The Lion, the Witch, and Jon Snow

This weekend I had the literary adventure of a lifetime hiking the Mourne Mountains, reaching the top of Slieve Donner, the highest peak in Northern Ireland.  I’m not much of a hiker, so I expect I will be spending this entire next week recovering from this experience, but despite the pain in my calves and my knees, I can say without a doubt, this was worth it.

The Mourne Mountains are famed for having inspired C.S. Lewis to write his depiction of Narnia, and I can definitely see how he could have been so inspired. There is something so ancient feeling and magical about these mountains, it feels as if a giant could be around the next rocky corner.

Near the Mourne Mountains is Tollymore Forest Park, with a beautiful hiking trail along the River Lagan. This is also the filming location for woods scenes of Winterfell in Game of Thrones, so I was especially excited to see some spots of memorable scenes. It was an incredibly perfect time to visit, as the leaves were turning and the weather was cool, and I think this little adventure will be one I remember for the rest of my life.

Mourne Mountains

Mourne Mountains

Tollymore Forest Park

Tollymore Forest Park

Oh… You mean I have to go to class?

Classes have started here, which is an interesting change. At first, it seemed as though this was just the vacation of a lifetime, but sitting in the classroom reminded me of why I came here in the first place. The classes I’m taking are Adaptation and Historical Fiction, Modernist Literature, and Writing and Publishing. If you’re a nerd like me, this sounds very, very exciting.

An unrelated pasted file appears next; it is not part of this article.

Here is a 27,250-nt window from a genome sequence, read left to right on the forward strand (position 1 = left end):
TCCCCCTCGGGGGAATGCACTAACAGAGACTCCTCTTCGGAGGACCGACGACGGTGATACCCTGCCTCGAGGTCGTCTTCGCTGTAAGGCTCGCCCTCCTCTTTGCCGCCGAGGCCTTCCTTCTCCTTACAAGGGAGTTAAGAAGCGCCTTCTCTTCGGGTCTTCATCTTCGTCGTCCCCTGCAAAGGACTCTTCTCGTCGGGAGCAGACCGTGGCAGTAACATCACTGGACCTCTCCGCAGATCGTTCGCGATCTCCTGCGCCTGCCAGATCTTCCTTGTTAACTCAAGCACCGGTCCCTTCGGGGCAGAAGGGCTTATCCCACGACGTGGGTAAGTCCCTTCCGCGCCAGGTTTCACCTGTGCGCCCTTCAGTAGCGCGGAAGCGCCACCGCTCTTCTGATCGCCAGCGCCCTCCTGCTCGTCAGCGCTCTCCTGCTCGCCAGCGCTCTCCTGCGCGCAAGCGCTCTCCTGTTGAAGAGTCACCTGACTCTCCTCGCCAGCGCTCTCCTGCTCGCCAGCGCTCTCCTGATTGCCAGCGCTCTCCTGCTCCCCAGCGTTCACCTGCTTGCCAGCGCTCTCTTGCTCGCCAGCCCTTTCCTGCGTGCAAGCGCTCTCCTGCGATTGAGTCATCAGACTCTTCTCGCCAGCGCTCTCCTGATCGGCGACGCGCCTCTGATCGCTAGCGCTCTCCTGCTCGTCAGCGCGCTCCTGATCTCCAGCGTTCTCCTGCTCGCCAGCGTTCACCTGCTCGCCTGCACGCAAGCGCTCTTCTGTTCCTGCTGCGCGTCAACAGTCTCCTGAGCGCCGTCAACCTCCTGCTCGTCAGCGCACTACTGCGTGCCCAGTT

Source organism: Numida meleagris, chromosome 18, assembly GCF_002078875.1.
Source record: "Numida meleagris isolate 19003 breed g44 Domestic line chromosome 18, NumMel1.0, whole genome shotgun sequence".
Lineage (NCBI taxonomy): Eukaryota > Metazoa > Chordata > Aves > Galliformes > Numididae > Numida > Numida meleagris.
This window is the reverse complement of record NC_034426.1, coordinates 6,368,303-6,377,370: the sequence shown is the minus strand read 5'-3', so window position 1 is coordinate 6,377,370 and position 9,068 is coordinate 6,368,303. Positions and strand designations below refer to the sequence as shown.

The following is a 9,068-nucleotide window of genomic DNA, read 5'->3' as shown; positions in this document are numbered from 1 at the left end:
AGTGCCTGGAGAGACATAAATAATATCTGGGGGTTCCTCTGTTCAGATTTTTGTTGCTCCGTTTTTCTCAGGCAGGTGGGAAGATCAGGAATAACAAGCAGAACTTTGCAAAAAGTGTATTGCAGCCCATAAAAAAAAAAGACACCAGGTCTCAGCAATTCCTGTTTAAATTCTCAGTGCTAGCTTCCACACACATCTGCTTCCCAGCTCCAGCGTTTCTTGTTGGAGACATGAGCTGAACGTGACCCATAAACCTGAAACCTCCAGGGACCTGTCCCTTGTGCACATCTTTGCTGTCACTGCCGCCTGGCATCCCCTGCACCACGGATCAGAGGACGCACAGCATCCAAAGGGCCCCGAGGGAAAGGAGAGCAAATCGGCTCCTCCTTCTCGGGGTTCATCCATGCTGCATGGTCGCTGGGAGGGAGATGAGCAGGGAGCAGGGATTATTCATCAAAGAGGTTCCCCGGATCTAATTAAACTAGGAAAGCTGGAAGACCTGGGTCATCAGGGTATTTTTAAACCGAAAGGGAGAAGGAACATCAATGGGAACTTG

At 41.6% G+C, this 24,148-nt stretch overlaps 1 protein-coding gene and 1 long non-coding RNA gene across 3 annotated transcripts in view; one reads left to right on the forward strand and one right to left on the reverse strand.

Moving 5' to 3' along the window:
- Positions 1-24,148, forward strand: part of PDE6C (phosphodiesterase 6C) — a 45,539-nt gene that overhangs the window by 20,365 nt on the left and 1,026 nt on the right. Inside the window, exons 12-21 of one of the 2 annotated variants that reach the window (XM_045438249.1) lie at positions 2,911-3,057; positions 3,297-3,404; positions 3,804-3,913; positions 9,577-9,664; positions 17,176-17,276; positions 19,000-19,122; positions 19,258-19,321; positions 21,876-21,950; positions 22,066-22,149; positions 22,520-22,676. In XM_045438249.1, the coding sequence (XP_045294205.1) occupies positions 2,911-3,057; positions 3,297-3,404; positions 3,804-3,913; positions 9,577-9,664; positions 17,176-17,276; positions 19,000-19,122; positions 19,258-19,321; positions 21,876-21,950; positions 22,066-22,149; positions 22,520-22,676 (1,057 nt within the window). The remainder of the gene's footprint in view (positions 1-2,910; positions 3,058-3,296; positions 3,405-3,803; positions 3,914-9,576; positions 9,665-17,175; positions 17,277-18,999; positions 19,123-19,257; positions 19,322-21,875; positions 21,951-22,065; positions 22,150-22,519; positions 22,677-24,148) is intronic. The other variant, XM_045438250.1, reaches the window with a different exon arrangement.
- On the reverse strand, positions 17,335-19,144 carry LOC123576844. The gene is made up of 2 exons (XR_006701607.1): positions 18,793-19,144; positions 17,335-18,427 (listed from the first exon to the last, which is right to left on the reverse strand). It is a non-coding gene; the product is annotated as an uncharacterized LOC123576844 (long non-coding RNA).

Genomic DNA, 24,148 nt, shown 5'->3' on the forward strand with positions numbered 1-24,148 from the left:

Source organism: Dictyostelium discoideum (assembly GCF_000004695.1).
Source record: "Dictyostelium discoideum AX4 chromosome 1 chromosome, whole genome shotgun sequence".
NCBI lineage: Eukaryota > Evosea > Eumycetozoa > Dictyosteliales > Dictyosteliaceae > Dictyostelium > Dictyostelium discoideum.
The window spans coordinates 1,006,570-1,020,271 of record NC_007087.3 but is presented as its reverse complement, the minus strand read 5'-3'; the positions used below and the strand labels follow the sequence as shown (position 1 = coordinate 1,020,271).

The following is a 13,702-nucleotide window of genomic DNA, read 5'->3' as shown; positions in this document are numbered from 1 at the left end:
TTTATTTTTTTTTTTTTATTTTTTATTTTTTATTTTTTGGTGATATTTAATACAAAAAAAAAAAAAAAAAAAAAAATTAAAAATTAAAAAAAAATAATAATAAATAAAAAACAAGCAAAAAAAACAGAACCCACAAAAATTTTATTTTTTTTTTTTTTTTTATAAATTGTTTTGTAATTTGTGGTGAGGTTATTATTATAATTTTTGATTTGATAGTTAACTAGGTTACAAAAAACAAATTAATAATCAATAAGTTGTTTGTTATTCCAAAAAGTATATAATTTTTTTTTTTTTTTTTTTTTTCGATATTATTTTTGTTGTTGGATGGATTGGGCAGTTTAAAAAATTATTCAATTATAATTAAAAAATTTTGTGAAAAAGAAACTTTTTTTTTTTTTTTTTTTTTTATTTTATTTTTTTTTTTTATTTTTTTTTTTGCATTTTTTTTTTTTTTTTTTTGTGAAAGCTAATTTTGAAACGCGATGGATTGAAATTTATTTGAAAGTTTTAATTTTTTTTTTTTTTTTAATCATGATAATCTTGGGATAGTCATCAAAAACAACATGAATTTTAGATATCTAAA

I have to say, even though I have been through the routine of starting a new semester eight times now (Oh that makes me feel old), I was pretty nervous for the first day of classes here. I had no idea what to expect.

Part of me thought when I came to class, the rest of my Irish classmates would think it was super interesting that I was American. I thought they would be thrilled by my accent, and ask me lots of questions about the grand ole U.S. of A. And then, I would politely turn the attention back to the teacher. This was not the case. In fact, no one even mentioned my American-ness, if they noticed at all. My first foray as a lone international student in a sea of native Irish was actually extremely normal; to the point where it verged on… boring. It was just a normal syllabus week.

The major difference that I can see is the work expected outside of class. My classes meet once a week, and the rest of the week, the students are expected to read, write, and explore their subjects on their own time. This self-direction is nice in a lot of ways, but also potentially makes it easier to not keep up with my studies.

This was also the first time I have only taken 3 classes in a semester, which gives me a lot of downtime, and lots of time to focus on being a student, without a job or any extracurricular activities. Beyond, you know, exploring Ireland.

50 shades of green

Even the sidewalks are green

Campus 3

Northwest has stiff competition for ‘Prettiest Campus’.